Sunday, February 7, 2010

IndiVisible at NMAI

This link talks about an exhibition at the National Museum of the American Indian titled: "IndiVisible: African-Native American Lives in the Americas." The exhibition will cover several themes in the hopes of addressing the struggle of the people whose ancestors were both of African American and Native American heritage. Included in the exhibition will be a 10 minute video featuring interviews with the represented tribes from Massachusetts, to Oklahoma, to California, and several others. This along with the rest of the exhibition is intended to give visitors more evidence that the composition for the "Native Americans" is just as diverse in its history and customs as the non-natives that also live the United States. This exhibit can and should have a great impact on all its viewers, as they are asked to acknowledge the cruelties that these "Black Indians" had to suffer through, including "genocide and in the alienation from our ancestral homelands." It is an important exhibition because like all other cultures, wants to be accepted and appreciated for its existence.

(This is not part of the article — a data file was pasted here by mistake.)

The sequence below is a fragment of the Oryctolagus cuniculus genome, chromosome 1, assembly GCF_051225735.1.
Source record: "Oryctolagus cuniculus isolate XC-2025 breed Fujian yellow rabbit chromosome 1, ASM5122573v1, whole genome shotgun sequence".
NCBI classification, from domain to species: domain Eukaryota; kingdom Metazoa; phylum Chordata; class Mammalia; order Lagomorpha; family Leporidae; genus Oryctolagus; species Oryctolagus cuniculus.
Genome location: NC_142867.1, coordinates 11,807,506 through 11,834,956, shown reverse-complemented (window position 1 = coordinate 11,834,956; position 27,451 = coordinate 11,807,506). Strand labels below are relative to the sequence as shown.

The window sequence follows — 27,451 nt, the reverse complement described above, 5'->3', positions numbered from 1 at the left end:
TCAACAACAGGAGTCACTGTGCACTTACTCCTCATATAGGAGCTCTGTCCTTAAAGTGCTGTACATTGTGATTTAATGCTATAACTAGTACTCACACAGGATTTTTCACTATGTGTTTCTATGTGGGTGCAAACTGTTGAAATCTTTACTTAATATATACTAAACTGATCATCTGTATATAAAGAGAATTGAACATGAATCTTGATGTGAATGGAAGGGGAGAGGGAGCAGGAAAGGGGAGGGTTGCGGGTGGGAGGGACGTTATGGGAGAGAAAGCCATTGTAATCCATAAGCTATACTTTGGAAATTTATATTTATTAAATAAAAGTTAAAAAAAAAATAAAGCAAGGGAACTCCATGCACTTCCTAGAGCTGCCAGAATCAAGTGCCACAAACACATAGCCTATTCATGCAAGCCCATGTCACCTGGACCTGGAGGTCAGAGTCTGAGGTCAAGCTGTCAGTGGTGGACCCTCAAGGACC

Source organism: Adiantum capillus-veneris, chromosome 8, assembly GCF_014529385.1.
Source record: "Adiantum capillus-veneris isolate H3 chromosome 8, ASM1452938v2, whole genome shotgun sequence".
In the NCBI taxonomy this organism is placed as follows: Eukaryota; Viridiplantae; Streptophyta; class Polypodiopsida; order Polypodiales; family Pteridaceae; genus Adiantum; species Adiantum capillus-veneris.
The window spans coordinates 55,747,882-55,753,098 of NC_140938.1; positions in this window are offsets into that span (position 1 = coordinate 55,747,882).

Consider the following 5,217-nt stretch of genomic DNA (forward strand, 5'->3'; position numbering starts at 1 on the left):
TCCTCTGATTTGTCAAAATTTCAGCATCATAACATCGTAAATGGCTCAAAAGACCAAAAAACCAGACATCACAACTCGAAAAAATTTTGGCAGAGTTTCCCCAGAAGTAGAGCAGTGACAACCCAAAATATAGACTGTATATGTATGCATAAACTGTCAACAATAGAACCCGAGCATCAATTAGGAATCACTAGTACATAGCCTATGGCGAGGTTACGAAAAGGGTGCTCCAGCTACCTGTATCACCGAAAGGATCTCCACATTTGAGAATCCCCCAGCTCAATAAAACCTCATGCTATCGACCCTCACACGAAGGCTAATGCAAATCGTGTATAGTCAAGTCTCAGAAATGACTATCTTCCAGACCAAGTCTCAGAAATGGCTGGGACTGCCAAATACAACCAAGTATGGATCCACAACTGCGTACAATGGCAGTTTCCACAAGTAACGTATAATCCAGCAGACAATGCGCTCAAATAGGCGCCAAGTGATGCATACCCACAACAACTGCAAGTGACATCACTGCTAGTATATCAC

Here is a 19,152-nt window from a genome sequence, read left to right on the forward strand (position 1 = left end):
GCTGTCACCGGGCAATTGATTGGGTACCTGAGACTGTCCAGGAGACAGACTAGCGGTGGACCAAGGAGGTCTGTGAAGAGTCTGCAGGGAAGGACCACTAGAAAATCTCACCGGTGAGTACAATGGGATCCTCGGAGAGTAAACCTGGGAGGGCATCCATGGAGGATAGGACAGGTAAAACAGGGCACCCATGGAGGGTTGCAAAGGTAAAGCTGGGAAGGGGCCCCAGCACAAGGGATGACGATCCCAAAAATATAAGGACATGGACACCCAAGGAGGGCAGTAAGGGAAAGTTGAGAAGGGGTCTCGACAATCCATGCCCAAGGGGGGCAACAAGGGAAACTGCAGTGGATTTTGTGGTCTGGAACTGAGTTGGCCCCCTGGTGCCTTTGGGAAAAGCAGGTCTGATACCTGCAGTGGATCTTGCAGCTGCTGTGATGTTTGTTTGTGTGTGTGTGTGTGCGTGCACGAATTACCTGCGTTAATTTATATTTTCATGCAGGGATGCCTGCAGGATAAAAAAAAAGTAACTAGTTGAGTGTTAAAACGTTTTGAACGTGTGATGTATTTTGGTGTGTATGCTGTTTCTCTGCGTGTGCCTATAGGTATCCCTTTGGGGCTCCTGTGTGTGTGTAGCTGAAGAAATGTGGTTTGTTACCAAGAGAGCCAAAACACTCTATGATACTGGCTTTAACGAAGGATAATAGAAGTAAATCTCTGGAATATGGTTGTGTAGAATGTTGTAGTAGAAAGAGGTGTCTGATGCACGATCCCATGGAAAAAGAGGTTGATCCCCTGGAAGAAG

When the museum opened in 2004, it did not receive as good of a response as other museums, probably due to the fact that it not follow the tradition structure of other museums. Its "natural" look and unorganized displays were an attempt to give the feeling of being made "for Native Americans by Native Americans." The fact that some of the critics didn't like its format tells me that they missed the whole point of its construction. The Native Americans for centuries now have had to adjust to the changes put upon them by the growth of the country around them. They way in which they formatted the museum could be seen as their way of saying that although they live in the same land as us, they do not have the same beliefs nor the same customs. They want to be accepted for who they are and the way they live. In addition, the IndiVisible exhibition could be of further support for this, since it depicts the lives of two groups of people that were forced to survive through terrible mistreatment. It should definitely contain very interesting stories and hopefully make future visitors appreciate the uniqueness of the National Museum of Native Americans for what it is: a small glimpse into a world inside our own.

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